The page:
Brave New World
Actual happiness always looks pretty squalid in comparison with the overcompensations of misery. And, of course, stability isn't nearly so spectacular as instability. And being contented has none of the glamour of a good fight against misfortune, none of the picturesqueness of a struggle with temptation, or a fatal overthrow by passion or doubt. Happiness is never grand.
-- Mustapha Mond, Brave New World
Brave New World by Aldous Huxley describes a future dystopia with inhabitants physically, psychologically, genetically engineered and conditioned to create a stable society devoid of pain and suffering with perpetual happiness at the cost individual humanity. It's got it all, babies mass produced in labs, inhabitants conditioned to love and execute the purpose of their predefined destinies, globally agreed upon caste system, all controlling "World State" government, recreational hallucinogen without any side effects and more! Full immersion if I didn't have to lookup every fifth word in a dictionary.
Technology has been harnessed to control and shape society in this future governed by the World State. Its done away with the constructs of god, marriage, family and procreation, babies and now manufactured in distilleries around the globe.
The principle of mass production at last applied to biology.
Fertilized eggs are segregated into their respective castes, one of the only remnants of the past. The 'upper' castes are allowed to grow and develop naturally whereas the 'lower' castes are subject to 'bokanovskification', the process of splitting one egg to produce multiple identical clones. An 'improvement upon nature' as proudly remarked.
Keeping with it's capitalistic roots babies are made to order.
- Chemical factory workers: Expose to toxic chemicals to improve toleration.
- Rocket-plane engineers: Keep in constant rotation to improve balance.
Post decanting, babies are conditioned and brainwashed physically and psychologically both while awake and asleep. Pavlovian conditioning to hate the countryside and love consumption in the morning and hypnopaedia to instill moral behaviors at night.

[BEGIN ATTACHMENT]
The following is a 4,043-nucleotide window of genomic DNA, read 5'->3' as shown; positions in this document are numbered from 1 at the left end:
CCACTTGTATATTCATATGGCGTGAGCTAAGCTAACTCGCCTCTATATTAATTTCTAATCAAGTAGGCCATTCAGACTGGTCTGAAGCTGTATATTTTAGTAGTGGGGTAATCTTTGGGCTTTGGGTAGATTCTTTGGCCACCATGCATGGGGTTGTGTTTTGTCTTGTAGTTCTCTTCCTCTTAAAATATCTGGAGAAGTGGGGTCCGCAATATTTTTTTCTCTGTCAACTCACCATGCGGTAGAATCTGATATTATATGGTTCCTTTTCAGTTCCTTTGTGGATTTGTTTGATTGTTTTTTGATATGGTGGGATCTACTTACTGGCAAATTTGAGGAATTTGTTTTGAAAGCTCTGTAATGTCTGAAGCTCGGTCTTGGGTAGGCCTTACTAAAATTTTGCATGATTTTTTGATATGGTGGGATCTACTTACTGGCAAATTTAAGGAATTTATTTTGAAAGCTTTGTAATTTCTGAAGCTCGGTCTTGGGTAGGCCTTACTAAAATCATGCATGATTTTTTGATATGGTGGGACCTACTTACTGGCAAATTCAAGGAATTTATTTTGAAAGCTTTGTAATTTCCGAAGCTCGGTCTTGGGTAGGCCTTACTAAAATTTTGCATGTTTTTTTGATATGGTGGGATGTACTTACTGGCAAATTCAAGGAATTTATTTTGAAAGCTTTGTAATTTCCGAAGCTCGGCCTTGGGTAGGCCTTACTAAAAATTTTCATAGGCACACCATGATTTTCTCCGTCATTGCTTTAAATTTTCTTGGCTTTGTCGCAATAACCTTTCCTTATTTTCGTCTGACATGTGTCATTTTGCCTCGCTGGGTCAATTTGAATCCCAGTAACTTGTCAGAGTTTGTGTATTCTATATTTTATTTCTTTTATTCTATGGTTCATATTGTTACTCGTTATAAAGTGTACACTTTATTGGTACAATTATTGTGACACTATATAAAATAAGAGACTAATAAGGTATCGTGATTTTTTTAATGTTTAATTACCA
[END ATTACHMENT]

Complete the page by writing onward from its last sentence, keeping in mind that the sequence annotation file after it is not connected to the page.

Hypnopaedia instills the fine distinctions and prejudices for which electric shocks and alarms are too crude. Hypnopaedia, the Director concludes, is “the greatest moralizing and socializing force of all time.”
And more (which I'll skip for brevity) packed into the first three chapters out of eighteen! But you get the gist. This masterful world building is what drew me in.
Huxley's dystopia stands in stark contrast to Orwell's. As the social critic Neil Postman noted:
What Orwell feared were those who would ban books. What Huxley feared was that there would be no reason to ban a book, for there would be no one who wanted to read one. Orwell feared those who would deprive us of information. Huxley feared those who would give us so much that we would be reduced to passivity and egoism. Orwell feared that the truth would be concealed from us. Huxley feared the truth would be drowned in a sea of irrelevance. Orwell feared we would become a captive culture. Huxley feared we would become a trivial culture, preoccupied with some equivalent of the feelies, the orgy porgy, and the centrifugal bumblepuppy. As Huxley remarked in Brave New World Revisited, the civil libertarians and rationalists who are ever on the alert to oppose tyranny "failed to take into account man's almost infinite appetite for distractions." In 1984, Huxley added, people are controlled by inflicting pain. In Brave New World, they are controlled by inflicting pleasure. In short, Orwell feared that what we hate will ruin us. Huxley feared that what we love will ruin us.
A masterful book by a masterful author.